Pubdate: Sat, 27 Dec 2003
Source: Star, The (Malaysia)
Copyright: 2003 Star Publications (Malaysia) Bhd.
Author: Datuk Zainuddin A Bahari


I READ the article, "Get tough with drug addicts" by Mazilan Musa, Senior 
Fellow and Director of the Institute of Islamic Understanding (The Star, 
Dec 24) with an equal degree of interest and alarm.

Interest in the emotional appeal and the proposals forwarded for solving 
the problem associated with drug addiction and alarm at the lack of basic 
knowledge and information on the problem.

Let us first be very clear on the scope of the drug addiction problem. 
There are both the demand and supply dimensions.

To tackle one without giving equal emphasis to the other would render the 
whole exercise futile.

Let us assume every single addict is taken in, would that solve our drug 

The answer is an emphatic NO. For as long as drugs are plentiful and easily 
available, fresh demand will be created and before long there will be new 
addicts around.

Contrary to the writer's belief, addiction is not a criminal act. It is a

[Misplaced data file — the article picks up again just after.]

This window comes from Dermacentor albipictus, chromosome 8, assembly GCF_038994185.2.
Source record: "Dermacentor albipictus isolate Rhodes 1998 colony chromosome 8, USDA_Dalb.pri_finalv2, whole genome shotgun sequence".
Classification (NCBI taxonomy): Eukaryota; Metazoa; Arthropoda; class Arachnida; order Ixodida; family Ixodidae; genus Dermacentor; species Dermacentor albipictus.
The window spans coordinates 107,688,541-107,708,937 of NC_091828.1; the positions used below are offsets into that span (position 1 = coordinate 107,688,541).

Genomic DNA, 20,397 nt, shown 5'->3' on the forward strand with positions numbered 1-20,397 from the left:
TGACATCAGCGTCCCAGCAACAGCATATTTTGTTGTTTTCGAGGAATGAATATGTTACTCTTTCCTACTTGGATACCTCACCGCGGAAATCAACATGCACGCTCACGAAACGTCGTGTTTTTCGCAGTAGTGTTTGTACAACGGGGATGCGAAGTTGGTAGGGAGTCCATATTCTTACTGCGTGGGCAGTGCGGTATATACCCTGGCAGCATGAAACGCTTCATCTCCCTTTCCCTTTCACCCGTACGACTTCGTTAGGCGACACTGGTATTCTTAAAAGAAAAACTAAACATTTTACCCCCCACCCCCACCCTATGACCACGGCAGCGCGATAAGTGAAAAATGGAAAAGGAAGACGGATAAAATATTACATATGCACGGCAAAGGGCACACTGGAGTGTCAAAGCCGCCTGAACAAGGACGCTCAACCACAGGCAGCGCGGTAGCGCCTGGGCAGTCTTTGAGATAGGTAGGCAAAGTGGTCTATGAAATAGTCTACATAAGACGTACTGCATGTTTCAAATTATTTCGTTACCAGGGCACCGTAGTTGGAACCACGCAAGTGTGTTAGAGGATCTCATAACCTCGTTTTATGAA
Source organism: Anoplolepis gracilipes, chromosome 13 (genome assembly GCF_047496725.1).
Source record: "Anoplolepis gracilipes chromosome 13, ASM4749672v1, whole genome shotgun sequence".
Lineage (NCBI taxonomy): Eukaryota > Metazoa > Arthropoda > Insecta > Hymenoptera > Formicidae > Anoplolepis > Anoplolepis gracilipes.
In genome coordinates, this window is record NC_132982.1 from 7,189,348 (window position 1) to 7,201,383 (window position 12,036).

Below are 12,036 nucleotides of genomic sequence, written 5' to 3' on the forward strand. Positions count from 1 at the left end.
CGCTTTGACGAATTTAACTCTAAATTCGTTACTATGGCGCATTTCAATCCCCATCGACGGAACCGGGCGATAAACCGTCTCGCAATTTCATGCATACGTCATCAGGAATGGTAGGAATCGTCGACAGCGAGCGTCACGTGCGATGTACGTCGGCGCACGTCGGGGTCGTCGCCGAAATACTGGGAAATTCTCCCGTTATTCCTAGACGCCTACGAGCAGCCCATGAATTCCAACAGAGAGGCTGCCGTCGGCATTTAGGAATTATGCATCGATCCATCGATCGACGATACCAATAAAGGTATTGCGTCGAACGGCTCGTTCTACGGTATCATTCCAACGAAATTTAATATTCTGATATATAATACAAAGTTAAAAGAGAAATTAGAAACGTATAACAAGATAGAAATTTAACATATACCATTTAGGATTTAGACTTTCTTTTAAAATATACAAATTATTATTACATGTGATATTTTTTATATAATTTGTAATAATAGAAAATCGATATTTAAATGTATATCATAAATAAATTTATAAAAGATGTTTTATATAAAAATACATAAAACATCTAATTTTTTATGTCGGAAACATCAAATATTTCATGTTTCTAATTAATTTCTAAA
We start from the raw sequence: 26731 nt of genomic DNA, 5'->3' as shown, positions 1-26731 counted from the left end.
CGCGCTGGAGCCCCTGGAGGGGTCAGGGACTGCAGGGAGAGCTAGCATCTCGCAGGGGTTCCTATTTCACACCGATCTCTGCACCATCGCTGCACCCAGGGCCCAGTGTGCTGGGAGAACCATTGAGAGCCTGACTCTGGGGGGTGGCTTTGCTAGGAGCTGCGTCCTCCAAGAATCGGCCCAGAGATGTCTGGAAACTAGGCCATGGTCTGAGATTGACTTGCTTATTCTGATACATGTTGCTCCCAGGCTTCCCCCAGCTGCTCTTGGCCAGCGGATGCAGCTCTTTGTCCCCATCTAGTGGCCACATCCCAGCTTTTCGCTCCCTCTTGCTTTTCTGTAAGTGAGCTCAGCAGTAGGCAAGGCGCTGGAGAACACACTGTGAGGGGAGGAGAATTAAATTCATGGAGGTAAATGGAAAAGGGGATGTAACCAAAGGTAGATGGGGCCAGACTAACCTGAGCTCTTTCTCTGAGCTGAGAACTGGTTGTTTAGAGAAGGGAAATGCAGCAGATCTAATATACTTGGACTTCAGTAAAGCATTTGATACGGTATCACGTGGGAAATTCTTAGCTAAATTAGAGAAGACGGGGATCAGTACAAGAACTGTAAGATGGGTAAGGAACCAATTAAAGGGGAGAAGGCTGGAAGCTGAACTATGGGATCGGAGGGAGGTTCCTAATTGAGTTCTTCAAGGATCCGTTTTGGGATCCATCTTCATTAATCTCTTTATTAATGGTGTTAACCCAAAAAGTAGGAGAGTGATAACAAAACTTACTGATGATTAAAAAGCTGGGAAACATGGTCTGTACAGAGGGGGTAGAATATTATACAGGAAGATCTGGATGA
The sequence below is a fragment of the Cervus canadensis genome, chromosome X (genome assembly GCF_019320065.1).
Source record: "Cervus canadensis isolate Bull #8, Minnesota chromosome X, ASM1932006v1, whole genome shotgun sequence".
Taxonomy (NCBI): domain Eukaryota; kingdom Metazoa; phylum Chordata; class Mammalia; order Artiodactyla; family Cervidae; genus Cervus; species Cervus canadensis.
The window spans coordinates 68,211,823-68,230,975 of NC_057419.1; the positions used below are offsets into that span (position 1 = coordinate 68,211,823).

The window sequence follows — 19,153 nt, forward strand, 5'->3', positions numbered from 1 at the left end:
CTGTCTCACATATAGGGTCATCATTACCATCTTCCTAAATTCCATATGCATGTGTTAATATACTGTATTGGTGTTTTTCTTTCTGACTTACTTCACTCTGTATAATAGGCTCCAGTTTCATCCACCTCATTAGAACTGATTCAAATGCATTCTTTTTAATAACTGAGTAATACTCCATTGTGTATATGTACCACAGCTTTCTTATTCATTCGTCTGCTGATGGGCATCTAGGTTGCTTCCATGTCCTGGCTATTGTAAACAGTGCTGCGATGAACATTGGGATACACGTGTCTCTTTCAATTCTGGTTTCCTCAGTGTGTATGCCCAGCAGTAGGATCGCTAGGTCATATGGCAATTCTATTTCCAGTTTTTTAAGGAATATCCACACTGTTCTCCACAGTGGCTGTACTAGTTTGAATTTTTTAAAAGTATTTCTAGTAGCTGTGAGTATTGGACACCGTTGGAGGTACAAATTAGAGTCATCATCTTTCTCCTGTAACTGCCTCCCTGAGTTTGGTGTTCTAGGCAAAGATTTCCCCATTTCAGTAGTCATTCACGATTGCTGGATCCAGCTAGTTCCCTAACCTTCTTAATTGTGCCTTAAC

sickness and must be treated as such.

Addicts are human beings and one does not dump a fellow human being on an 
island just because he is incapable for one reason or another of saying no 
to drugs.

Increasingly, younger people are being initiated into drug use.

Are all these youngsters to be condemned to spend the rest of their lives 
on some isolated island?

"Putting addicts away" whether it is on an island or in a hole, solves 
nothing. It is an illusion to think that one can sweep away this 
long-enduring problem by the mere act of geographical displacement or 

This so-called solution would only create other problems.

There is no guarantee that drugs would not be made available when even 
tightly-controlled incarceration centres are not free of them.

Malaysia is one of the few countries in the world that have some of the 
harshest policies concerning drugs.

After more than 30 years we are said to be nowhere near to solving the problem.

Given the current drug scenario we may not be able to overcome the problems 
associated with drug addiction but we can certainly better manage them.

We need to begin with a better system of educating the uninformed and the 
misinformed about drug addiction.

Concomitant with the efforts to reduce demand for drugs, more needs to be 
done in terms of reducing supply.

But let us not despair. There is no problem that is without solutions - 
that is Allah's promise to us.

Condemning our young is not the solution but helping them will certainly 
reduce our drug addiction problem.


Humane Treatment Home,

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